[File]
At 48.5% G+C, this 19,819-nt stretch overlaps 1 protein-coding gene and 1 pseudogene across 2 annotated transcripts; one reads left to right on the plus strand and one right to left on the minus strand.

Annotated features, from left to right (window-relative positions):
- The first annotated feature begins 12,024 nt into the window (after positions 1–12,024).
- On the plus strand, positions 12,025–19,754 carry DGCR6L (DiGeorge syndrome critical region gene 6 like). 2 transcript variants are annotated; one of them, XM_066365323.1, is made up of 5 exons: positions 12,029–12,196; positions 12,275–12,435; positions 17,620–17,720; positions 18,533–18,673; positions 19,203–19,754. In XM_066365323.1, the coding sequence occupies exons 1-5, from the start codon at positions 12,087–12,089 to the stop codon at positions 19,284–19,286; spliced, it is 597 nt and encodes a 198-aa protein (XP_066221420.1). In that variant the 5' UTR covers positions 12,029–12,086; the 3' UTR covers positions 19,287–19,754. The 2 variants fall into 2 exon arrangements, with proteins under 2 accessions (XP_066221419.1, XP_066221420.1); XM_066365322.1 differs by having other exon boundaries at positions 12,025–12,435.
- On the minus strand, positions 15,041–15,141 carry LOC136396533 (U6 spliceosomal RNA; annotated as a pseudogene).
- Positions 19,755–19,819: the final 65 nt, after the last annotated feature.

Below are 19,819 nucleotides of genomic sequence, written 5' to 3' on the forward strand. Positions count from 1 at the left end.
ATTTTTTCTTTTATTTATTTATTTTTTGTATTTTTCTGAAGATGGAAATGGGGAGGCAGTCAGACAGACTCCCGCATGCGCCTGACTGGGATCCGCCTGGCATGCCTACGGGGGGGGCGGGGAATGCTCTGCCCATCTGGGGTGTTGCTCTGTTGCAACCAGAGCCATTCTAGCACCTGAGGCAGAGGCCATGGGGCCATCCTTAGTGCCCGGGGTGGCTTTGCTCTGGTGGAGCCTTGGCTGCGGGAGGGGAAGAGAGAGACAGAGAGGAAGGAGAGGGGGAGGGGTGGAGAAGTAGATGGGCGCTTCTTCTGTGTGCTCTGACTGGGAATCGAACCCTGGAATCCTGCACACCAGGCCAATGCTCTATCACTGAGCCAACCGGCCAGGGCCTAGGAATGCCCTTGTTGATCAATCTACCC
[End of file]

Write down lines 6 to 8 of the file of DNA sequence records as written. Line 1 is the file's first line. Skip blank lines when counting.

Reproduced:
- Positions 19,755–19,819: the final 65 nt, after the last annotated feature.

Below are 19,819 nucleotides of genomic sequence, written 5' to 3' on the forward strand. Positions count from 1 at the left end.
ATTTTTTCTTTTATTTATTTATTTTTTGTATTTTTCTGAAGATGGAAATGGGGAGGCAGTCAGACAGACTCCCGCATGCGCCTGACTGGGATCCGCCTGGCATGCCTACGGGGGGGGCGGGGAATGCTCTGCCCATCTGGGGTGTTGCTCTGTTGCAACCAGAGCCATTCTAGCACCTGAGGCAGAGGCCATGGGGCCATCCTTAGTGCCCGGGGTGGCTTTGCTCTGGTGGAGCCTTGGCTGCGGGAGGGGAAGAGAGAGACAGAGAGGAAGGAGAGGGGGAGGGGTGGAGAAGTAGATGGGCGCTTCTTCTGTGTGCTCTGACTGGGAATCGAACCCTGGAATCCTGCACACCAGGCCAATGCTCTATCACTGAGCCAACCGGCCAGGGCCTAGGAATGCCCTTGTTGATCAATCTACCC